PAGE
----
• Governance procedures agreed upon by representatives of all stakeholders sharing the network
  • Operations aligned with state regulations, which may need to be revised to accommodate NG9-1-1
  • A roadmap for strategically planning and transitioning to NG9-1-1 systems
  • Managed services that may be required for selecting and evaluating software, filling staffing needs, maintaining network security and other purposes

Decisions on how to position each of these pieces may require coordinated efforts with telecommunications experts. For example, Greater Harris County, Texas, which includes the Houston area, initiated plans to build an NG9-1-1 network that integrated PSAPs for 48 cities and two counties into a single NG9-1-1 IP backbone. It relied on FE/Kimball to write the RFP for systems, gather and evaluate the responses, and negotiate with the chosen vendor. FE/Kimball then performed similar roles for creation of a fully redundant microwave network to back up the Internet-based system. When the Michigan State Police wanted to migrate from a fixed, landline-based system to NG9-1-1, FE/Kimball conducted a statewide feasibility study and assessed options from technical, operational, economic, policy and political standpoints to recommend the best strategy for the agency.

With careful consideration of your next moves, each of the pieces begins to assume a critical role in your holistic strategy for achieving NG9‑1‑1, both in technical and operational arenas.


Current enhanced 9-1-1 systems are served by analog CAMA (Centralized Automatic Message Accounting) circuits (trunks), which pull identification information on callers from the telephone company’s billing database. The data is updated when service activity relating to individual phone numbers occurs. The functionality of these analog CAMA trunks and the reliability of the identification data is limited. Information about callers often resides in very low speed automatic location identification (ALI) databases operating through serial RS232, a standard for transporting data that was created in 1962 for electromechanical devices. Calls from today’s 21st century communication devices, such as mobile phones, still must struggle through these analog systems, routed through wireline carriers and their CAMA trunks. Even voice-over-IP and calls from vehicle-based systems like OnStar must navigate through the landline carrier’s selective router to the public safety answering point (PSAP).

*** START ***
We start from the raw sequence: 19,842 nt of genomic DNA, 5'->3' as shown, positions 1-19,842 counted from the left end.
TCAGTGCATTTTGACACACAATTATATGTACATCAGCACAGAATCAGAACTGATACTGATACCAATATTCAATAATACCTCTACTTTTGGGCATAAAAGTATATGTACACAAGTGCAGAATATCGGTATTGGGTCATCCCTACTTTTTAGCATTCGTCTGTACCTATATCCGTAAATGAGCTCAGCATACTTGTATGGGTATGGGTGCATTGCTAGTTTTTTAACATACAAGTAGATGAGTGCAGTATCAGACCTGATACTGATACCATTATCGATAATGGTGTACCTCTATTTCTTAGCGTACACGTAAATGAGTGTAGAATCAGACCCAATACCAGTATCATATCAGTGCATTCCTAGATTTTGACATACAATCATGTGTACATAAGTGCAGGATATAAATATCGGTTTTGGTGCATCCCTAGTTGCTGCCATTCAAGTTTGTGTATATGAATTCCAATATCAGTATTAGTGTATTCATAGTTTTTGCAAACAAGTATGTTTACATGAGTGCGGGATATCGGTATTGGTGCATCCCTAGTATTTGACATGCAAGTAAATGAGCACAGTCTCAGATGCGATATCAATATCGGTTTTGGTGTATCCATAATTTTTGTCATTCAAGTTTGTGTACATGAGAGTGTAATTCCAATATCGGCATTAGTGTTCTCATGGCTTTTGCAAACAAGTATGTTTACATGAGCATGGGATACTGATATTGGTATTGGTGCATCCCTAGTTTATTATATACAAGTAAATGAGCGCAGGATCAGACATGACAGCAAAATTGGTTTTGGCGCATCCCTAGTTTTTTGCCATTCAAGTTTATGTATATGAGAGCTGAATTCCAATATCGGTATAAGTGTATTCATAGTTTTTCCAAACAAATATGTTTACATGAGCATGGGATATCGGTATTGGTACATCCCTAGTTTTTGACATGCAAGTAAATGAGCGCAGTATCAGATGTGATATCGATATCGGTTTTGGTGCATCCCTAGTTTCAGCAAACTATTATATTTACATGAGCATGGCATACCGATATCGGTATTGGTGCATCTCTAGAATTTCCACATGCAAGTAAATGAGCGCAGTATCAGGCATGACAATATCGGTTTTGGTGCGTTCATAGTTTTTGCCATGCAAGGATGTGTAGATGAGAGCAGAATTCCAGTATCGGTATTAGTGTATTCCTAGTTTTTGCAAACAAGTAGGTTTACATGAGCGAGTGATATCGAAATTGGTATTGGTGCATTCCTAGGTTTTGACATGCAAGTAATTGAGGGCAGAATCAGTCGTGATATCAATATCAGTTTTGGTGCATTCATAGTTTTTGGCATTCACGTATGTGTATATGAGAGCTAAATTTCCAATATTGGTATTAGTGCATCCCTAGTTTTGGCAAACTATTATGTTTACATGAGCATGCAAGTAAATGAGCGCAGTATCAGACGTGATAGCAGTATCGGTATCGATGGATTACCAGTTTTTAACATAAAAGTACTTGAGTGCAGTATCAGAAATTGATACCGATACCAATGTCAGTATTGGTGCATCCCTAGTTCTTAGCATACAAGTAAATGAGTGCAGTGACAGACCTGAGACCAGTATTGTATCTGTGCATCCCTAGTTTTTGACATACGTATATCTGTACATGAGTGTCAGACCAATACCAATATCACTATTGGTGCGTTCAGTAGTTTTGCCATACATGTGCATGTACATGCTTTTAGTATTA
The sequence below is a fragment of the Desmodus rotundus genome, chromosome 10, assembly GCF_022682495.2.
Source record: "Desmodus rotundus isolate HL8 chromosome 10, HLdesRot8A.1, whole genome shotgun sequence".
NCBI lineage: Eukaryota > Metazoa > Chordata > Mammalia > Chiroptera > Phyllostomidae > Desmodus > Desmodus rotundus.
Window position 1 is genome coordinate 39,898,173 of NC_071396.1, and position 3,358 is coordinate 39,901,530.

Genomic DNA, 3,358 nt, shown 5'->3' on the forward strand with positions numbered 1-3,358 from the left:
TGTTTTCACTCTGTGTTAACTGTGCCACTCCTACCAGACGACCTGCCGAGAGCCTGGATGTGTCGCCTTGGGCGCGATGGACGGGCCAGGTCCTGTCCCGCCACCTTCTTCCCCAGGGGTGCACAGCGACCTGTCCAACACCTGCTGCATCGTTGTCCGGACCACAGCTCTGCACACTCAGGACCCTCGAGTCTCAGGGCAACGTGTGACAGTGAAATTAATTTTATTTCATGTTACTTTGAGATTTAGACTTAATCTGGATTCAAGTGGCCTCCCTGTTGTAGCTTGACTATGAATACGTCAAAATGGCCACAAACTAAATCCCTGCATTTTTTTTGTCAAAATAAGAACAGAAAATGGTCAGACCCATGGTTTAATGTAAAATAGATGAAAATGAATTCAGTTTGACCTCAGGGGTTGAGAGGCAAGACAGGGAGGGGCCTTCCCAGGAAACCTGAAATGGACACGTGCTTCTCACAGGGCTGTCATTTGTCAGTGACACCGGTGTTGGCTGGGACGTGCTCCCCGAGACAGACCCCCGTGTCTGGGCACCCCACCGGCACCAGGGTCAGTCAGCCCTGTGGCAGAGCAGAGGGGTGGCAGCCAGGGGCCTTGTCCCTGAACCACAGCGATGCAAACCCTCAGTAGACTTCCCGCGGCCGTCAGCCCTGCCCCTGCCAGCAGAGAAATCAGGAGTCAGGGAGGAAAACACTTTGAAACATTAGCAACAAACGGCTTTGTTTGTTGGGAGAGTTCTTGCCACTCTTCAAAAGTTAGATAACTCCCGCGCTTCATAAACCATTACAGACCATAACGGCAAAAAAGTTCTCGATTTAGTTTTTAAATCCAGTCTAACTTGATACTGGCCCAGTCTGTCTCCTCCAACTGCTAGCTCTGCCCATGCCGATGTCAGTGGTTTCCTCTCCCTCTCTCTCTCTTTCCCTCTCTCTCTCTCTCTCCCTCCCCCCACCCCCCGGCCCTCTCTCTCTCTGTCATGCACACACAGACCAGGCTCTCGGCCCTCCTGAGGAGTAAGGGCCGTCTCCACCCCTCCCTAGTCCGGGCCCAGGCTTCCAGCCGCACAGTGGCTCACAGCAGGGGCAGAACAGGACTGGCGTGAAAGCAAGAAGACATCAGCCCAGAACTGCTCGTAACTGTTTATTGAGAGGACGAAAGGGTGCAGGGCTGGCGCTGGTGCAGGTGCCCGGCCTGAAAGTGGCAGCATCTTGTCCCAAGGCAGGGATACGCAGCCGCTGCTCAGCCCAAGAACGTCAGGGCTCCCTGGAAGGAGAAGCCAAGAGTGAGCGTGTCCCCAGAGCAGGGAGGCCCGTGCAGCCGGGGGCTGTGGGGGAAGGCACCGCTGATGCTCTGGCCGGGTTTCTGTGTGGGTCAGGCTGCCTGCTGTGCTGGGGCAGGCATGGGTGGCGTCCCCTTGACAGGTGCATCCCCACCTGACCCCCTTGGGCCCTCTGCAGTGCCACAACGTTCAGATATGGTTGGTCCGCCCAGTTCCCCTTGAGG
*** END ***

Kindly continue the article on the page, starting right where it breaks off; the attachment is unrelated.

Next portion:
A Secure, Resilient and Redundant IP-Enabled Network with 99.999 Percent Uptime

To begin on the path toward NG9-1-1, most PSAPs install an IP-enabled network among sites, regionally and statewide. 99.999 percent uptime should be guaranteed through a secure network with resiliency and redundancy. Standards from the National Emergency Number Association (NENA) direct that IP-enabled networks should not completely mirror the peer-to-peer connectivity that the Internet provides. NG9-1-1 is to operate in an IP-system with clearly defined redundancy and resiliency that meets service levels required for the delivery of 9-1-1 information. Service levels on most peer-to-peer networks do not meet these criteria. For example, calls received in one PSAP that should be routed to another county are sent up to an ESInet and then directed back down to the proper PSAP for response. This methodology ensures that PSAPs using hardware or software from different vendors can still communicate, using the ESInet to relay calls nearly instantaneously.

The broadband IP backbone is simply the first step toward NG9-1-1.

Without making further changes, calls may still ingress to the IP-network from gateways that terminate existing analog-technology CAMA trunks and that convert the call to some sort of IP technology. CAMA trunks use multi-frequency tones to perform signaling, such as the transfer of the calling party’s phone number. CAMA signaling is slow and very limited in what information can be transmitted, compared to modern all-digital signaling technologies.

While CAMA trunks may carry over digital facilities, unless the CAMA signaling is converted to some other digital signaling method, the CAMA signaling technology and the time required to signal, is identical to CAMA trunks carried on analog facilities.